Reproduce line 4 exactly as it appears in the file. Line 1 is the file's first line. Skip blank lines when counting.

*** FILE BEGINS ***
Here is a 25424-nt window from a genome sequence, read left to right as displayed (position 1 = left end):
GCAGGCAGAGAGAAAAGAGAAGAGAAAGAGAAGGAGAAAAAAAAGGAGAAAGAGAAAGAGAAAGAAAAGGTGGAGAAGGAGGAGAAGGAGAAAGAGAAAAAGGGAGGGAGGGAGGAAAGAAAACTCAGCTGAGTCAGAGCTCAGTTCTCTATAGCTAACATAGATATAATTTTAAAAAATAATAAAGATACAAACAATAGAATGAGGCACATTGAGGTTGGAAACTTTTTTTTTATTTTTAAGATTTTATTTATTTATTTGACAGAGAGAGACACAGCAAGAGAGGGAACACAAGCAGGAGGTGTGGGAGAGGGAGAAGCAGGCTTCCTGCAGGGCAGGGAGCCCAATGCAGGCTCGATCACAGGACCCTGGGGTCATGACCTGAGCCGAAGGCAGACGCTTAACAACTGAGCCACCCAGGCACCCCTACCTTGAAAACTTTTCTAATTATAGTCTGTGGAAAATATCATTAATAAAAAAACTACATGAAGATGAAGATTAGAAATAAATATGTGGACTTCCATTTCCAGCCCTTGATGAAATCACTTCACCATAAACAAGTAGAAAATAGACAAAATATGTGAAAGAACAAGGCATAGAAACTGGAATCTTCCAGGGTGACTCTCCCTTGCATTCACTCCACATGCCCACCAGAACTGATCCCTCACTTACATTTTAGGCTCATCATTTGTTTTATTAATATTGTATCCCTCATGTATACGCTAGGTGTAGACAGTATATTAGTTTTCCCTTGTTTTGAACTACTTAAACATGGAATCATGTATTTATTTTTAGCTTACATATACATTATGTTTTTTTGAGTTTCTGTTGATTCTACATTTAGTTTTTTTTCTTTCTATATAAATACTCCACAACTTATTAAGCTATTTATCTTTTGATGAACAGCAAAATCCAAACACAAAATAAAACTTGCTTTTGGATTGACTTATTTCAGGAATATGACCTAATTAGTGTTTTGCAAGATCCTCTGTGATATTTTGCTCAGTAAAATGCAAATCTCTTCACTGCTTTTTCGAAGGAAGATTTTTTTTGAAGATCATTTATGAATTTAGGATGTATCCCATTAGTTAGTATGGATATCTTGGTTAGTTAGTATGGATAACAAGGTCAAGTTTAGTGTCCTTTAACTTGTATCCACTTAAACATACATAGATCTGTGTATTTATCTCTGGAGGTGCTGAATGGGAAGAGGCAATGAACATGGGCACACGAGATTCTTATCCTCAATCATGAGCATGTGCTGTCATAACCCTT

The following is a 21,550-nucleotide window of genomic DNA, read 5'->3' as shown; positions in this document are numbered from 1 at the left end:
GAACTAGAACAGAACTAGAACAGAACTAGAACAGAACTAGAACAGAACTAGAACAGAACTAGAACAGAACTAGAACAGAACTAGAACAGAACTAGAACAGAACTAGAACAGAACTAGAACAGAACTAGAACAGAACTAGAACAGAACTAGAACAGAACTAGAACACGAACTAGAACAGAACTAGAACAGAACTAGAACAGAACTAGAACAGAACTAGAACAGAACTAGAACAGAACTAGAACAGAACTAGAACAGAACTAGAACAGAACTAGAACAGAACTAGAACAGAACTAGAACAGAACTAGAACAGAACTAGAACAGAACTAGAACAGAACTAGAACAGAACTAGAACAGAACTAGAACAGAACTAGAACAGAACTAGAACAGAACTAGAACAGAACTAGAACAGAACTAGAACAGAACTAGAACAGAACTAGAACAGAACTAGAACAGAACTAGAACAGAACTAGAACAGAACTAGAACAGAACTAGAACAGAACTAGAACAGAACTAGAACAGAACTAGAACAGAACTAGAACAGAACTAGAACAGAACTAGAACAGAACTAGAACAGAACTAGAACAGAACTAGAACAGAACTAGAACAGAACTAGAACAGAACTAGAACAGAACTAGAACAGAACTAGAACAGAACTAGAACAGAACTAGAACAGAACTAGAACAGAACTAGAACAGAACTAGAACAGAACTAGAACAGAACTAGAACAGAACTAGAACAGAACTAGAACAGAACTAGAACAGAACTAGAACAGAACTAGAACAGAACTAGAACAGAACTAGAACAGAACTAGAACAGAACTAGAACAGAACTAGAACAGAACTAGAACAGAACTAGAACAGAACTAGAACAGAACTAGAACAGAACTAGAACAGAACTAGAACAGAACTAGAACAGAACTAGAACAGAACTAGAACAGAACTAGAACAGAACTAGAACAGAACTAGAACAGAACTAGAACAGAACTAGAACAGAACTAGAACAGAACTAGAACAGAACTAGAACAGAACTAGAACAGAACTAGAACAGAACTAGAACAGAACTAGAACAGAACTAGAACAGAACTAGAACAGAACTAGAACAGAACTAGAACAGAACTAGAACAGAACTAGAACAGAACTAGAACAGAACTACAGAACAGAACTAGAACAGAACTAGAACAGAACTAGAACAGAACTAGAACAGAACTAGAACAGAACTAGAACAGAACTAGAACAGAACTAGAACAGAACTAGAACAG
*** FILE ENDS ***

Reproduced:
GAACTAGAACAGAACTAGAACAGAACTAGAACAGAACTAGAACAGAACTAGAACAGAACTAGAACAGAACTAGAACAGAACTAGAACAGAACTAGAACAGAACTAGAACAGAACTAGAACAGAACTAGAACAGAACTAGAACAGAACTAGAACAGAACTAGAACACGAACTAGAACAGAACTAGAACAGAACTAGAACAGAACTAGAACAGAACTAGAACAGAACTAGAACAGAACTAGAACAGAACTAGAACAGAACTAGAACAGAACTAGAACAGAACTAGAACAGAACTAGAACAGAACTAGAACAGAACTAGAACAGAACTAGAACAGAACTAGAACAGAACTAGAACAGAACTAGAACAGAACTAGAACAGAACTAGAACAGAACTAGAACAGAACTAGAACAGAACTAGAACAGAACTAGAACAGAACTAGAACAGAACTAGAACAGAACTAGAACAGAACTAGAACAGAACTAGAACAGAACTAGAACAGAACTAGAACAGAACTAGAACAGAACTAGAACAGAACTAGAACAGAACTAGAACAGAACTAGAACAGAACTAGAACAGAACTAGAACAGAACTAGAACAGAACTAGAACAGAACTAGAACAGAACTAGAACAGAACTAGAACAGAACTAGAACAGAACTAGAACAGAACTAGAACAGAACTAGAACAGAACTAGAACAGAACTAGAACAGAACTAGAACAGAACTAGAACAGAACTAGAACAGAACTAGAACAGAACTAGAACAGAACTAGAACAGAACTAGAACAGAACTAGAACAGAACTAGAACAGAACTAGAACAGAACTAGAACAGAACTAGAACAGAACTAGAACAGAACTAGAACAGAACTAGAACAGAACTAGAACAGAACTAGAACAGAACTAGAACAGAACTAGAACAGAACTAGAACAGAACTAGAACAGAACTAGAACAGAACTAGAACAGAACTAGAACAGAACTAGAACAGAACTAGAACAGAACTAGAACAGAACTAGAACAGAACTAGAACAGAACTAGAACAGAACTAGAACAGAACTAGAACAGAACTAGAACAGAACTAGAACAGAACTAGAACAGAACTAGAACAGAACTAGAACAGAACTAGAACAGAACTAGAACAGAACTAGAACAGAACTACAGAACAGAACTAGAACAGAACTAGAACAGAACTAGAACAGAACTAGAACAGAACTAGAACAGAACTAGAACAGAACTAGAACAGAACTAGAACAGAACTAGAACAG